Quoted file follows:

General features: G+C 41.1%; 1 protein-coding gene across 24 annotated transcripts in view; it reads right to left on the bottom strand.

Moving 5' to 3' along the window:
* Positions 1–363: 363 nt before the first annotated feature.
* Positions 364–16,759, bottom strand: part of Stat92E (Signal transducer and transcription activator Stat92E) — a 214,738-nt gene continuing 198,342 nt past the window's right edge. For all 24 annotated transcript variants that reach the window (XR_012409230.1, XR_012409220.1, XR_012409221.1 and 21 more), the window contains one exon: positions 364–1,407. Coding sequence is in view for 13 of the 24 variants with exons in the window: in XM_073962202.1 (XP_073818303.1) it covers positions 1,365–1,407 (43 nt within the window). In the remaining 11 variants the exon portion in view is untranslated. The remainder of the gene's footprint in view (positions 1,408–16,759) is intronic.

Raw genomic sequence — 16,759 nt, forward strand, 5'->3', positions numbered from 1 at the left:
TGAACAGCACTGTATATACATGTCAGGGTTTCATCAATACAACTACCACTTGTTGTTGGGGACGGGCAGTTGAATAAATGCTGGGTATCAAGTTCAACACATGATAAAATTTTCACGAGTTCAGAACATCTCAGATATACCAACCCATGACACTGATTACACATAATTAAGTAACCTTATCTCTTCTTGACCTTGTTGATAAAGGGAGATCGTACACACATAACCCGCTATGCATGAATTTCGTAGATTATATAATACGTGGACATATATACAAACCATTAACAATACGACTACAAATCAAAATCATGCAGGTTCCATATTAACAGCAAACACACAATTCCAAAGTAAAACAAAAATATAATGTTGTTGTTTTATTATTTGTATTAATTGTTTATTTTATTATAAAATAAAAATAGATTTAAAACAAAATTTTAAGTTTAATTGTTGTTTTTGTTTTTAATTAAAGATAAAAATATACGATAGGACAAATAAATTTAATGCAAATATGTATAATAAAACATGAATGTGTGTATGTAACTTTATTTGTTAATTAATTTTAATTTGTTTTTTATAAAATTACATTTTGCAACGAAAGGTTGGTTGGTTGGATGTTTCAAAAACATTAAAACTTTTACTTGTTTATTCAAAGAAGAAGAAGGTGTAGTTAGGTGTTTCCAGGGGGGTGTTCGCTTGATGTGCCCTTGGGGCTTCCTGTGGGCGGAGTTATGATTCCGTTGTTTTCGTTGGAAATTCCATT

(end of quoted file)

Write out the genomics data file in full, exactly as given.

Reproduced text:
General features: G+C 41.1%; 1 protein-coding gene across 24 annotated transcripts in view; it reads right to left on the bottom strand.

Moving 5' to 3' along the window:
* Positions 1–363: 363 nt before the first annotated feature.
* Positions 364–16,759, bottom strand: part of Stat92E (Signal transducer and transcription activator Stat92E) — a 214,738-nt gene continuing 198,342 nt past the window's right edge. For all 24 annotated transcript variants that reach the window (XR_012409230.1, XR_012409220.1, XR_012409221.1 and 21 more), the window contains one exon: positions 364–1,407. Coding sequence is in view for 13 of the 24 variants with exons in the window: in XM_073962202.1 (XP_073818303.1) it covers positions 1,365–1,407 (43 nt within the window). In the remaining 11 variants the exon portion in view is untranslated. The remainder of the gene's footprint in view (positions 1,408–16,759) is intronic.

Raw genomic sequence — 16,759 nt, forward strand, 5'->3', positions numbered from 1 at the left:
TGAACAGCACTGTATATACATGTCAGGGTTTCATCAATACAACTACCACTTGTTGTTGGGGACGGGCAGTTGAATAAATGCTGGGTATCAAGTTCAACACATGATAAAATTTTCACGAGTTCAGAACATCTCAGATATACCAACCCATGACACTGATTACACATAATTAAGTAACCTTATCTCTTCTTGACCTTGTTGATAAAGGGAGATCGTACACACATAACCCGCTATGCATGAATTTCGTAGATTATATAATACGTGGACATATATACAAACCATTAACAATACGACTACAAATCAAAATCATGCAGGTTCCATATTAACAGCAAACACACAATTCCAAAGTAAAACAAAAATATAATGTTGTTGTTTTATTATTTGTATTAATTGTTTATTTTATTATAAAATAAAAATAGATTTAAAACAAAATTTTAAGTTTAATTGTTGTTTTTGTTTTTAATTAAAGATAAAAATATACGATAGGACAAATAAATTTAATGCAAATATGTATAATAAAACATGAATGTGTGTATGTAACTTTATTTGTTAATTAATTTTAATTTGTTTTTTATAAAATTACATTTTGCAACGAAAGGTTGGTTGGTTGGATGTTTCAAAAACATTAAAACTTTTACTTGTTTATTCAAAGAAGAAGAAGGTGTAGTTAGGTGTTTCCAGGGGGGTGTTCGCTTGATGTGCCCTTGGGGCTTCCTGTGGGCGGAGTTATGATTCCGTTGTTTTCGTTGGAAATTCCATT